Practical CSS Layouts

CSS for Tablet Layout

Jen Kramer

Jen Kramer

Practical CSS Layouts

Check out a free preview of the full Practical CSS Layouts course

The "CSS for Tablet Layout" Lesson is part of the full, Practical CSS Layouts course featured in this preview video. Here's what you'd learn in this lesson:

Jen begins styling the table layout for the easy design. The design differences between mobile and tablet layouts are discussed. A media query is introduced, which allows additional styling rules to be included at a specified viewport width.


Transcript from the "CSS for Tablet Layout" Lesson

>> All right, fantastic. So we are going to move on here to our tablet design. So we are at section 3D that is Chapter 3 Section D, tablet design. And so I have a lot of blah, blah here. Basically what this says is, what you wanna do is you wanna take a look at your current mobile design, take a look at your tablet design, and talk about, write it down in plain English, what are the differences between these two.

We can go back and refer to those PowerPoint slides I had earlier. So let's talk about these, all right? So we have coded what is on the left-side, here. We've coded that mobile design and this is the spec for our tablet design, so does anybody wanna give me what are the differences, what do we need to think about here?

>> Right, so for the tour, the actual name tour itself goes all the way across, and then we have three columns of tour dates, right? So that's one thing, what else?
>> Images are in a row instead of a column
>> We have got the images going across in a row instead of stacked in a column, okay, anything else?

>> The font is bigger.
>> The font looks, well, it definitely looks a little bit bigger, I think that's actually an artifact of the fact that we've squashed our mobile, yeah, but that was a good eye. Yes, absolutely, I can see why you think that. What else? How about that image of the guys, the Magenta line guys?

It's probably bigger on tablet than it is on mobile, isn't it? Okay, so we probably have to think about that a little bit. Okay good, so now you have those pictures in your head you know what you're aiming for, let's start coding that. And as I say here in the notes, we've talked about what changes between the layouts.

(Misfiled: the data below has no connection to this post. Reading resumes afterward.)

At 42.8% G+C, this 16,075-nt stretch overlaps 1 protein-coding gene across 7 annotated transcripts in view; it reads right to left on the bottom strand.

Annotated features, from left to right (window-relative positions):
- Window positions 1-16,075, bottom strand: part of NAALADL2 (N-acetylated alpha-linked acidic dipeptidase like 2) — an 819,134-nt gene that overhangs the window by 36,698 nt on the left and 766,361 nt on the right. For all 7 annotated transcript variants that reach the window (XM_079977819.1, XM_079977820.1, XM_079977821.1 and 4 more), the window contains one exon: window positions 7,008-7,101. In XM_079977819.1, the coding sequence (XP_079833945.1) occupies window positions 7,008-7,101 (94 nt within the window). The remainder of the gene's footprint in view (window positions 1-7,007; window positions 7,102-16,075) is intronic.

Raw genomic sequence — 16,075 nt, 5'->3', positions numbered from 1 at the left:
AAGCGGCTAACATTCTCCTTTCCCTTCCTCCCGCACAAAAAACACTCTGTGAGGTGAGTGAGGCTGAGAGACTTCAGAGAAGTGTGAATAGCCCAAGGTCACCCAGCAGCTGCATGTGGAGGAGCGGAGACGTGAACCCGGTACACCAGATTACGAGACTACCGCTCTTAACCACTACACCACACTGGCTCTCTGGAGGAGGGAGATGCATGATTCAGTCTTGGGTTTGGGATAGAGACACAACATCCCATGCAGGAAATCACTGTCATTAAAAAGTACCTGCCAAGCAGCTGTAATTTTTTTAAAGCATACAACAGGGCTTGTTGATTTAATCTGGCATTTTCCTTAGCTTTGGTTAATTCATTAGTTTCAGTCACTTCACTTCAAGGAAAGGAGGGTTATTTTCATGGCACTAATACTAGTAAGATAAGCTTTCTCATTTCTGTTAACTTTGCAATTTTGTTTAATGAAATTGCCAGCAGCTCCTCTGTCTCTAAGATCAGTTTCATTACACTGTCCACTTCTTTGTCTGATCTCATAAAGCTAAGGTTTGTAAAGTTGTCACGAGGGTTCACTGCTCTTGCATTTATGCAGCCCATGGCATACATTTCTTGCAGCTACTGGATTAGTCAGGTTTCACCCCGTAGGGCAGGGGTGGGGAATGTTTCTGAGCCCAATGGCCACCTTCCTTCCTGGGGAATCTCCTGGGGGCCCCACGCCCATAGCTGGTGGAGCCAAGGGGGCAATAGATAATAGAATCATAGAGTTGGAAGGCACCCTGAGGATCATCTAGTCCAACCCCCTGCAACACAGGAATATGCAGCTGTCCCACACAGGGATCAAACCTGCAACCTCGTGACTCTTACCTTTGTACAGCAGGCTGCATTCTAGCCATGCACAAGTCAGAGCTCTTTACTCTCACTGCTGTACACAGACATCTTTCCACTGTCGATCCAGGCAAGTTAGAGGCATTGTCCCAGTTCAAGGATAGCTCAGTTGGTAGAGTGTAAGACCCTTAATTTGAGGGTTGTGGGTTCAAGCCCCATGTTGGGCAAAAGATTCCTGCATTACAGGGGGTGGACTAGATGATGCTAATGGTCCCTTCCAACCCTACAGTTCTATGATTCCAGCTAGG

We also need to think about some of those layout changes happen within a section of the Web page, whereas some of them are the whole Web page, right? So we kinda work from inside out, so we just like we worked through here, like the tour section, we might work on that in isolation and then apply it to the larger page.

And always you can't, if you can't see it you can't style it, so put on those borders put in those background colors, so you can see what you're doing is always a really important thing to do. All right, [COUGH] so I'm gonna start with my appropriate CodePen here, the link is in the Website we can make a fork for that.

Okay, so we've got all these layers here, you can add media queries to each of these layers, or you can add a big media query at the end of the layers, whatever makes sense. I will probably put the media queries inside of the individual layers. Okay, so I'm gonna go back to my base layer here momentarily, and in here we had a Wrapper style.

Where's our wrapper style? Or we didn't have a wrapper style. We didn't have a wrapper style.
>> It's in the next layer.